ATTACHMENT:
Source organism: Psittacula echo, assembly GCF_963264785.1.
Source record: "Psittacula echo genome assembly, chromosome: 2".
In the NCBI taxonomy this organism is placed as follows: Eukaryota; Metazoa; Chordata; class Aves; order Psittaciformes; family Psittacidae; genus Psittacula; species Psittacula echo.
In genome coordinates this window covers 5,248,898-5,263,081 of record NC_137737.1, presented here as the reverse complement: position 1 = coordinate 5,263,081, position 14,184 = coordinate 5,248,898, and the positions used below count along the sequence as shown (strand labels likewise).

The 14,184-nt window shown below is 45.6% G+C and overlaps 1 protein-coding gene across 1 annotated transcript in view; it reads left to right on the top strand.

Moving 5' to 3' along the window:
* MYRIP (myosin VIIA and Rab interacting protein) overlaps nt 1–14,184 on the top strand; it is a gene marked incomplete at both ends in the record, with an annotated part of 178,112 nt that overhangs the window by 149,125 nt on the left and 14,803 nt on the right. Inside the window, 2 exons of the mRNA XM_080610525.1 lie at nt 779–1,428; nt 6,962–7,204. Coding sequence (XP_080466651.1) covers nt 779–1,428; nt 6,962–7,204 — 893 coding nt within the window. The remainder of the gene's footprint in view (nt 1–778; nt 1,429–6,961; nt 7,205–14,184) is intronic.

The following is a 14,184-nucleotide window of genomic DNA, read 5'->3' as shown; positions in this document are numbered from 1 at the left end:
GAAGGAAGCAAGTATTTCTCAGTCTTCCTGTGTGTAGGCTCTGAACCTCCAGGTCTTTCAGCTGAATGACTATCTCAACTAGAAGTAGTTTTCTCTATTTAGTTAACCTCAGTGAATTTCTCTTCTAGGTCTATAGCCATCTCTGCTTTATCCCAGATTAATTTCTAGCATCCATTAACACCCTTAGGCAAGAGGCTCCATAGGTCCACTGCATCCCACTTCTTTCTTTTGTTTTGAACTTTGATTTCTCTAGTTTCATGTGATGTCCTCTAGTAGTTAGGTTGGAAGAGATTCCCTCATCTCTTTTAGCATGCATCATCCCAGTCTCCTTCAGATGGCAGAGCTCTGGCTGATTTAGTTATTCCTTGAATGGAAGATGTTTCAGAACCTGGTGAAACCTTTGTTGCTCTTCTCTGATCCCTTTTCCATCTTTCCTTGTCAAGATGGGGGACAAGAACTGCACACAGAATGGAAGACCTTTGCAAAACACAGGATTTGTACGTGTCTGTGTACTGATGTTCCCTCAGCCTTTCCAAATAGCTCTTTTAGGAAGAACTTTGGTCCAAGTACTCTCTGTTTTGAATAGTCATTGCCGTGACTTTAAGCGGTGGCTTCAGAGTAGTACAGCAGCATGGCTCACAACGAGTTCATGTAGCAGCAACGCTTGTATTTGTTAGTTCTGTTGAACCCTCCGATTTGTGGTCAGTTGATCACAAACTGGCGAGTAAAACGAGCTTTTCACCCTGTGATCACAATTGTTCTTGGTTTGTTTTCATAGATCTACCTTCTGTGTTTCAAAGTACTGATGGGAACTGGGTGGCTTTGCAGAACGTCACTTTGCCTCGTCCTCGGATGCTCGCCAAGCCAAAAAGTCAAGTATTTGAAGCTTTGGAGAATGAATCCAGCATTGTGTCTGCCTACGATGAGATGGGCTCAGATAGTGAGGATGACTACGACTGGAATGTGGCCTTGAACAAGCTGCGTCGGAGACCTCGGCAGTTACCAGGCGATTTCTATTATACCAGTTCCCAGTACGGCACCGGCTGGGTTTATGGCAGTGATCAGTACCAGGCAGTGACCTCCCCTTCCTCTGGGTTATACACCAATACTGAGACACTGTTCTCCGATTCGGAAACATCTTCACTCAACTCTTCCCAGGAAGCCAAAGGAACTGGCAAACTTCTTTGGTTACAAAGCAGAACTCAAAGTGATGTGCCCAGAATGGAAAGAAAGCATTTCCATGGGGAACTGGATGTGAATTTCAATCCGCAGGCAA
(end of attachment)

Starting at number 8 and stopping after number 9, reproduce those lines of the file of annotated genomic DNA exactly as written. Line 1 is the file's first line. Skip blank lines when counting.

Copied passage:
The following is a 14,184-nucleotide window of genomic DNA, read 5'->3' as shown; positions in this document are numbered from 1 at the left end:
GAAGGAAGCAAGTATTTCTCAGTCTTCCTGTGTGTAGGCTCTGAACCTCCAGGTCTTTCAGCTGAATGACTATCTCAACTAGAAGTAGTTTTCTCTATTTAGTTAACCTCAGTGAATTTCTCTTCTAGGTCTATAGCCATCTCTGCTTTATCCCAGATTAATTTCTAGCATCCATTAACACCCTTAGGCAAGAGGCTCCATAGGTCCACTGCATCCCACTTCTTTCTTTTGTTTTGAACTTTGATTTCTCTAGTTTCATGTGATGTCCTCTAGTAGTTAGGTTGGAAGAGATTCCCTCATCTCTTTTAGCATGCATCATCCCAGTCTCCTTCAGATGGCAGAGCTCTGGCTGATTTAGTTATTCCTTGAATGGAAGATGTTTCAGAACCTGGTGAAACCTTTGTTGCTCTTCTCTGATCCCTTTTCCATCTTTCCTTGTCAAGATGGGGGACAAGAACTGCACACAGAATGGAAGACCTTTGCAAAACACAGGATTTGTACGTGTCTGTGTACTGATGTTCCCTCAGCCTTTCCAAATAGCTCTTTTAGGAAGAACTTTGGTCCAAGTACTCTCTGTTTTGAATAGTCATTGCCGTGACTTTAAGCGGTGGCTTCAGAGTAGTACAGCAGCATGGCTCACAACGAGTTCATGTAGCAGCAACGCTTGTATTTGTTAGTTCTGTTGAACCCTCCGATTTGTGGTCAGTTGATCACAAACTGGCGAGTAAAACGAGCTTTTCACCCTGTGATCACAATTGTTCTTGGTTTGTTTTCATAGATCTACCTTCTGTGTTTCAAAGTACTGATGGGAACTGGGTGGCTTTGCAGAACGTCACTTTGCCTCGTCCTCGGATGCTCGCCAAGCCAAAAAGTCAAGTATTTGAAGCTTTGGAGAATGAATCCAGCATTGTGTCTGCCTACGATGAGATGGGCTCAGATAGTGAGGATGACTACGACTGGAATGTGGCCTTGAACAAGCTGCGTCGGAGACCTCGGCAGTTACCAGGCGATTTCTATTATACCAGTTCCCAGTACGGCACCGGCTGGGTTTATGGCAGTGATCAGTACCAGGCAGTGACCTCCCCTTCCTCTGGGTTATACACCAATACTGAGACACTGTTCTCCGATTCGGAAACATCTTCACTCAACTCTTCCCAGGAAGCCAAAGGAACTGGCAAACTTCTTTGGTTACAAAGCAGAACTCAAAGTGATGTGCCCAGAATGGAAAGAAAGCATTTCCATGGGGAACTGGATGTGAATTTCAATCCGCAGGCAA